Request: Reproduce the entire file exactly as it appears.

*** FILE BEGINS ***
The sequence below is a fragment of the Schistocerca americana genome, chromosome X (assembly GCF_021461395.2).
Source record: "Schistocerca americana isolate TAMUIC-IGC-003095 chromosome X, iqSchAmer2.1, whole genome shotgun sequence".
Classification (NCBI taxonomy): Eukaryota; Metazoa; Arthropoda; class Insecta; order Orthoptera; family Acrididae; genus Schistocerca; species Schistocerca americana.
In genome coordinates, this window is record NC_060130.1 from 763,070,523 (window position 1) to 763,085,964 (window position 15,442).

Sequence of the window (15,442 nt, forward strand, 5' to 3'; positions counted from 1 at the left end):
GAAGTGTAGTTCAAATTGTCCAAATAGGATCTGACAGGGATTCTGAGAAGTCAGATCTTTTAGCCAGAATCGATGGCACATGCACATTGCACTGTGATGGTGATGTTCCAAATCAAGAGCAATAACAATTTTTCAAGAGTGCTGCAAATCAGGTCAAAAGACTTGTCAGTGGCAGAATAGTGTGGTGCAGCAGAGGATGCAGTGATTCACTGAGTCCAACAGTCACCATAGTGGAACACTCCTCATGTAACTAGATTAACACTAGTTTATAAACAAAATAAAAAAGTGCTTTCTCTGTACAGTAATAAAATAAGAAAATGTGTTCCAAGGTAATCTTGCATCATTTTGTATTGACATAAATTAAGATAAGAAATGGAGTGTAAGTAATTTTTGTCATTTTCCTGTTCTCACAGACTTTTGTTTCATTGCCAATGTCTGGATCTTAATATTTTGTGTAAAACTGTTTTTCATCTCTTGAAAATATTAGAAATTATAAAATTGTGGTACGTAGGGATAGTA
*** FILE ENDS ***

The sequence below is a fragment of the Schistocerca americana genome, chromosome X (assembly GCF_021461395.2).
Source record: "Schistocerca americana isolate TAMUIC-IGC-003095 chromosome X, iqSchAmer2.1, whole genome shotgun sequence".
Classification (NCBI taxonomy): Eukaryota; Metazoa; Arthropoda; class Insecta; order Orthoptera; family Acrididae; genus Schistocerca; species Schistocerca americana.
In genome coordinates, this window is record NC_060130.1 from 763,070,523 (window position 1) to 763,085,964 (window position 15,442).

Sequence of the window (15,442 nt, forward strand, 5' to 3'; positions counted from 1 at the left end):
GAAGTGTAGTTCAAATTGTCCAAATAGGATCTGACAGGGATTCTGAGAAGTCAGATCTTTTAGCCAGAATCGATGGCACATGCACATTGCACTGTGATGGTGATGTTCCAAATCAAGAGCAATAACAATTTTTCAAGAGTGCTGCAAATCAGGTCAAAAGACTTGTCAGTGGCAGAATAGTGTGGTGCAGCAGAGGATGCAGTGATTCACTGAGTCCAACAGTCACCATAGTGGAACACTCCTCATGTAACTAGATTAACACTAGTTTATAAACAAAATAAAAAAGTGCTTTCTCTGTACAGTAATAAAATAAGAAAATGTGTTCCAAGGTAATCTTGCATCATTTTGTATTGACATAAATTAAGATAAGAAATGGAGTGTAAGTAATTTTTGTCATTTTCCTGTTCTCACAGACTTTTGTTTCATTGCCAATGTCTGGATCTTAATATTTTGTGTAAAACTGTTTTTCATCTCTTGAAAATATTAGAAATTATAAAATTGTGGTACGTAGGGATAGTA